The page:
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 Melvin, my baking buddy!  He thinks I’m taking too many pictures of Trace.
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The apples are a little bitter, but were fine for birthday pie for hubbys birthday.  Unfortunately, it’s been too warm to bake in the woodstove, I’m saving wood for Next year…

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Greens for dinner                         (I see the table is still not cleared off)

These don’t look too bad, they have some holes and frost bitten areas, but they still are tender.  We like them braised with garlic, onion, chicken broth and dressed with balsamic vinegar.  My kid will eat a huge bowl of these.  The greens I remember as a kid were boiled to death, (at school and home) and served with vinegar.  I never ate greens if I could avoid them.  All in presentation I guess…

So we are eating pretty good, with a fair balance of fresh food.  But the lettuce starts in the greenhouse are starting to look pretty good.

6 Comments leave one →
  1. March 11, 2008 3:27 pm

    I am so impressed by your food preservation….my apples expired a couple weeks ago. I had some spies too, but I couldn’t get them from the orchard we usually patronize as they ran out and these were just not as good to begin with.
    Great looking dogs too!

  2. matronofhusbandry permalink*
    March 11, 2008 6:21 pm

    three collie – Our climate makes it easy to preserve and grow more food, since it is not as cold here. Sometimes, it is actually more work to go through the stockpiles and look for spoilage than it is to grow and harvest. An oldtimer once told me with a laugh, “I spent my whole childhood eating rotten apples!” He grew up in the woods near Seattle during the Depression and said it was the kids job to go through their dugout (their name for the root cellar dug out of a bank) and bring to the house anything that had a bad spot. By the time spring came, everything they had eaten had gotten a bad spot! They never did eat anything that might keep. It didn’t hurt him a bit though, he lived to 96 years of age.

    As you can see our dogs are pretty spoiled – They are getting to be pretty good models.

  3. March 12, 2008 6:58 pm

    Wow! I’m with three collie in awe of your veggie storage abilities. Reading your post, I kept thinking “I’ve got to find out where these people are!”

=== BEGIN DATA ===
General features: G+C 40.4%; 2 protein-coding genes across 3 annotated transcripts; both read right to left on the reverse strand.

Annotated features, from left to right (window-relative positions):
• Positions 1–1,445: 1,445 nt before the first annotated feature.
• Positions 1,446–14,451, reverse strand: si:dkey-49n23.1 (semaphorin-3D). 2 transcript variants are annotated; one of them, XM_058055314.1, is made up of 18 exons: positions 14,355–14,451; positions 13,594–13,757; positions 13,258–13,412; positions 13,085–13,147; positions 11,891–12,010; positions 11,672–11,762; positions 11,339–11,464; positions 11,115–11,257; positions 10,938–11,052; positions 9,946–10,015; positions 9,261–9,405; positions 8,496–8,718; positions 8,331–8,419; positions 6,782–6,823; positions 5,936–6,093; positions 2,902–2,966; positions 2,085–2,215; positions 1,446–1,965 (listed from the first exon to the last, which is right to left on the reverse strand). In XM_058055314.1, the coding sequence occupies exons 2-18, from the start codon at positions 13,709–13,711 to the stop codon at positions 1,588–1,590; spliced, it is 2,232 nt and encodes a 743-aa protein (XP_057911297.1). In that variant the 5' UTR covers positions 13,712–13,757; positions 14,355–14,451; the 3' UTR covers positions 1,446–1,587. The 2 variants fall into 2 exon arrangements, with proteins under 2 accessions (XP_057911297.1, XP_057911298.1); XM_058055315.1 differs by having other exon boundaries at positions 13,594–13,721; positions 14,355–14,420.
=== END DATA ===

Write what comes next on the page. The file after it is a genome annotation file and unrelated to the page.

I’m happy to have found you, with a Rudolf Steiner quote right at the top and all. I’m going to spend some time checking out your site and relish the farmer to farmer contact. Cheers,
    Colleen Nyman

  4. March 12, 2008 9:18 pm

    Me again. I thought I’d mention that I liked your ‘Blogs I Follow’ list and have started something similar with yours at the top of the list.

  5. matronofhusbandry permalink*
    March 13, 2008 2:32 am

    Colleen, thank you! I like to read farming and vegetable gardening blogs from all areas. It’s fun to see the different
    techniques that everyone employs. I think people interested in these types of topics are independent thinkers and THAT is the most refreshing of all. I’ll add you to my blog roll. Best wishes on a great season of growing!

  6. January 28, 2009 1:34 pm

    Hi There,

    I came across your website while researching Staggerweed Mountain. I am into genealogy and family history and some of my ancestors who came from Missouri by wagon train to Oregon settled on Staggerweed Mountain between 1877-79. I am wondering exactly where Staggerweed is? I have an idea that it’s near Rooster Rock but I would like to know what street(s) are on the mountain? I live in Vancouver so I am fairly familiar with the area but I haven’t been able to find any maps with Staggerweed Mountain on it so I am hoping you can give me a better idea.
    My family that lived on Staggerweed was that of John and Martha Read and I know that they were friends of the Latourell family. If I remember the story right, Mrs. Latourell helped deliver two of John and Martha’s children.

    Thanks! 🙂
    Heather